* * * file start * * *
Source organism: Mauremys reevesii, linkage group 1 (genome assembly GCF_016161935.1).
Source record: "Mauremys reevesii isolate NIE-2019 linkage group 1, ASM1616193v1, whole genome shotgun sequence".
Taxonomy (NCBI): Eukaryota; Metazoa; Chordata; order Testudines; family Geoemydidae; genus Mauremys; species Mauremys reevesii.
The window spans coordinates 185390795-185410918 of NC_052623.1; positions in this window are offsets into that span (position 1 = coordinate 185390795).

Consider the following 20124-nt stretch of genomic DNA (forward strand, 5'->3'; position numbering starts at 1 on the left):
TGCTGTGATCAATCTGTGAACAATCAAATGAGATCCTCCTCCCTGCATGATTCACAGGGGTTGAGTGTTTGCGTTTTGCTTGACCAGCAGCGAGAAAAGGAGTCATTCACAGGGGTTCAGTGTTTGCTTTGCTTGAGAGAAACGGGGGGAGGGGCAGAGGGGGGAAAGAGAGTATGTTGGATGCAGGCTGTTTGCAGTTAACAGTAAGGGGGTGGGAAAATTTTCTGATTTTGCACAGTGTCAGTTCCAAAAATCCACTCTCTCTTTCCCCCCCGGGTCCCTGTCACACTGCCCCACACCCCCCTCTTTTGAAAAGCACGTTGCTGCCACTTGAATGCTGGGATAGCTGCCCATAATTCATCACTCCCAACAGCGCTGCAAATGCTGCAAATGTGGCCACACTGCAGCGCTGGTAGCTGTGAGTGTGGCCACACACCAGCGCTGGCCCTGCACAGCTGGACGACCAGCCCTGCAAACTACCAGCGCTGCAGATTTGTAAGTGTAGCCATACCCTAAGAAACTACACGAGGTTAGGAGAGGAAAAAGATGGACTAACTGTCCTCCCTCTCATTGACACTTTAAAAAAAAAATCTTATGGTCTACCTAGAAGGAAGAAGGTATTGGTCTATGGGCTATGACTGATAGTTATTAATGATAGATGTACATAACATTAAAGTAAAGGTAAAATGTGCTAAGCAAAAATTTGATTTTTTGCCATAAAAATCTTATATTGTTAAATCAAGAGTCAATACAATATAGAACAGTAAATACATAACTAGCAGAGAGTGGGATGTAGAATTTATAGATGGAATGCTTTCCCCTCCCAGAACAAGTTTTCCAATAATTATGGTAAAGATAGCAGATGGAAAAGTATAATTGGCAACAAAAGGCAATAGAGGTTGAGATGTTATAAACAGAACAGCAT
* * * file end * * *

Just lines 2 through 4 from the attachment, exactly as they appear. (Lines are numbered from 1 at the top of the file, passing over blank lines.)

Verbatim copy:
Source record: "Mauremys reevesii isolate NIE-2019 linkage group 1, ASM1616193v1, whole genome shotgun sequence".
Taxonomy (NCBI): Eukaryota; Metazoa; Chordata; order Testudines; family Geoemydidae; genus Mauremys; species Mauremys reevesii.
The window spans coordinates 185390795-185410918 of NC_052623.1; positions in this window are offsets into that span (position 1 = coordinate 185390795).